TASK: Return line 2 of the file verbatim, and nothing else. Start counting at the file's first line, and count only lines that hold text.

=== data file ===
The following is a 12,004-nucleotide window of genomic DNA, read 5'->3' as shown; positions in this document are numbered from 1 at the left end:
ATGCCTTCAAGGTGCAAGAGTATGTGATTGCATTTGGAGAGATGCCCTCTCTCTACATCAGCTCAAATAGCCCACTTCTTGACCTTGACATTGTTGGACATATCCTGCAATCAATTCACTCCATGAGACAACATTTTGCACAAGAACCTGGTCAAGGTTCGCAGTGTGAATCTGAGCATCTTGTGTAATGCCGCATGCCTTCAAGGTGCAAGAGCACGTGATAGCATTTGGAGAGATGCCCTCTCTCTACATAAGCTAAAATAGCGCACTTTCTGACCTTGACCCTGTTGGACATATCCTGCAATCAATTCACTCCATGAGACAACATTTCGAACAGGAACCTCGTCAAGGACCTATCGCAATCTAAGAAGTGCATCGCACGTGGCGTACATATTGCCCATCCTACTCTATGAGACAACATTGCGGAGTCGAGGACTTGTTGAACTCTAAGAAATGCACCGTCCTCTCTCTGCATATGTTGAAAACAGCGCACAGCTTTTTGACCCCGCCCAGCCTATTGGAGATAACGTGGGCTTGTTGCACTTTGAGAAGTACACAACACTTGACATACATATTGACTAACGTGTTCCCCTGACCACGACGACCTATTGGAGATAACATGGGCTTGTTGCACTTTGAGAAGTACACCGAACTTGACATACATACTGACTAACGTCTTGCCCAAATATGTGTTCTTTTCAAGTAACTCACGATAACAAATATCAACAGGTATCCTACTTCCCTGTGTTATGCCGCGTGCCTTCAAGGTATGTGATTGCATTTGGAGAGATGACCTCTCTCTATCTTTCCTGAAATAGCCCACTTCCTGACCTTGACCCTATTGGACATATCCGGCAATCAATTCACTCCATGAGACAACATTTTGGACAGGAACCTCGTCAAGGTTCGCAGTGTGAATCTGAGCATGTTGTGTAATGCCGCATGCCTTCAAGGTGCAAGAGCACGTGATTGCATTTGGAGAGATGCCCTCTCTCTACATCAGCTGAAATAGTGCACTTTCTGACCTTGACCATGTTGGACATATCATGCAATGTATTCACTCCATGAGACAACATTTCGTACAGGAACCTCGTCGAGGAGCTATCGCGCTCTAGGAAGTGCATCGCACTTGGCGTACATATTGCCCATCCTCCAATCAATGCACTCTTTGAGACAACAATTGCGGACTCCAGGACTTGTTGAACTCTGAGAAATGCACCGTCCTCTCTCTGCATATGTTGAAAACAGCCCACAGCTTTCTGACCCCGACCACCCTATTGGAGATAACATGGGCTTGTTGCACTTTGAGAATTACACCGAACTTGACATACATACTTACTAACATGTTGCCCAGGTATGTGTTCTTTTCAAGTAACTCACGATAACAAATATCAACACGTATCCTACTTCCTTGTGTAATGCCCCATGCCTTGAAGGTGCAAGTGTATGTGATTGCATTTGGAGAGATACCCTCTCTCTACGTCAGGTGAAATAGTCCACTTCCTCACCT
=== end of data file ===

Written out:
ATGCCTTCAAGGTGCAAGAGTATGTGATTGCATTTGGAGAGATGCCCTCTCTCTACATCAGCTCAAATAGCCCACTTCTTGACCTTGACATTGTTGGACATATCCTGCAATCAATTCACTCCATGAGACAACATTTTGCACAAGAACCTGGTCAAGGTTCGCAGTGTGAATCTGAGCATCTTGTGTAATGCCGCATGCCTTCAAGGTGCAAGAGCACGTGATAGCATTTGGAGAGATGCCCTCTCTCTACATAAGCTAAAATAGCGCACTTTCTGACCTTGACCCTGTTGGACATATCCTGCAATCAATTCACTCCATGAGACAACATTTCGAACAGGAACCTCGTCAAGGACCTATCGCAATCTAAGAAGTGCATCGCACGTGGCGTACATATTGCCCATCCTACTCTATGAGACAACATTGCGGAGTCGAGGACTTGTTGAACTCTAAGAAATGCACCGTCCTCTCTCTGCATATGTTGAAAACAGCGCACAGCTTTTTGACCCCGCCCAGCCTATTGGAGATAACGTGGGCTTGTTGCACTTTGAGAAGTACACAACACTTGACATACATATTGACTAACGTGTTCCCCTGACCACGACGACCTATTGGAGATAACATGGGCTTGTTGCACTTTGAGAAGTACACCGAACTTGACATACATACTGACTAACGTCTTGCCCAAATATGTGTTCTTTTCAAGTAACTCACGATAACAAATATCAACAGGTATCCTACTTCCCTGTGTTATGCCGCGTGCCTTCAAGGTATGTGATTGCATTTGGAGAGATGACCTCTCTCTATCTTTCCTGAAATAGCCCACTTCCTGACCTTGACCCTATTGGACATATCCGGCAATCAATTCACTCCATGAGACAACATTTTGGACAGGAACCTCGTCAAGGTTCGCAGTGTGAATCTGAGCATGTTGTGTAATGCCGCATGCCTTCAAGGTGCAAGAGCACGTGATTGCATTTGGAGAGATGCCCTCTCTCTACATCAGCTGAAATAGTGCACTTTCTGACCTTGACCATGTTGGACATATCATGCAATGTATTCACTCCATGAGACAACATTTCGTACAGGAACCTCGTCGAGGAGCTATCGCGCTCTAGGAAGTGCATCGCACTTGGCGTACATATTGCCCATCCTCCAATCAATGCACTCTTTGAGACAACAATTGCGGACTCCAGGACTTGTTGAACTCTGAGAAATGCACCGTCCTCTCTCTGCATATGTTGAAAACAGCCCACAGCTTTCTGACCCCGACCACCCTATTGGAGATAACATGGGCTTGTTGCACTTTGAGAATTACACCGAACTTGACATACATACTTACTAACATGTTGCCCAGGTATGTGTTCTTTTCAAGTAACTCACGATAACAAATATCAACACGTATCCTACTTCCTTGTGTAATGCCCCATGCCTTGAAGGTGCAAGTGTATGTGATTGCATTTGGAGAGATACCCTCTCTCTACGTCAGGTGAAATAGTCCACTTCCTCACCT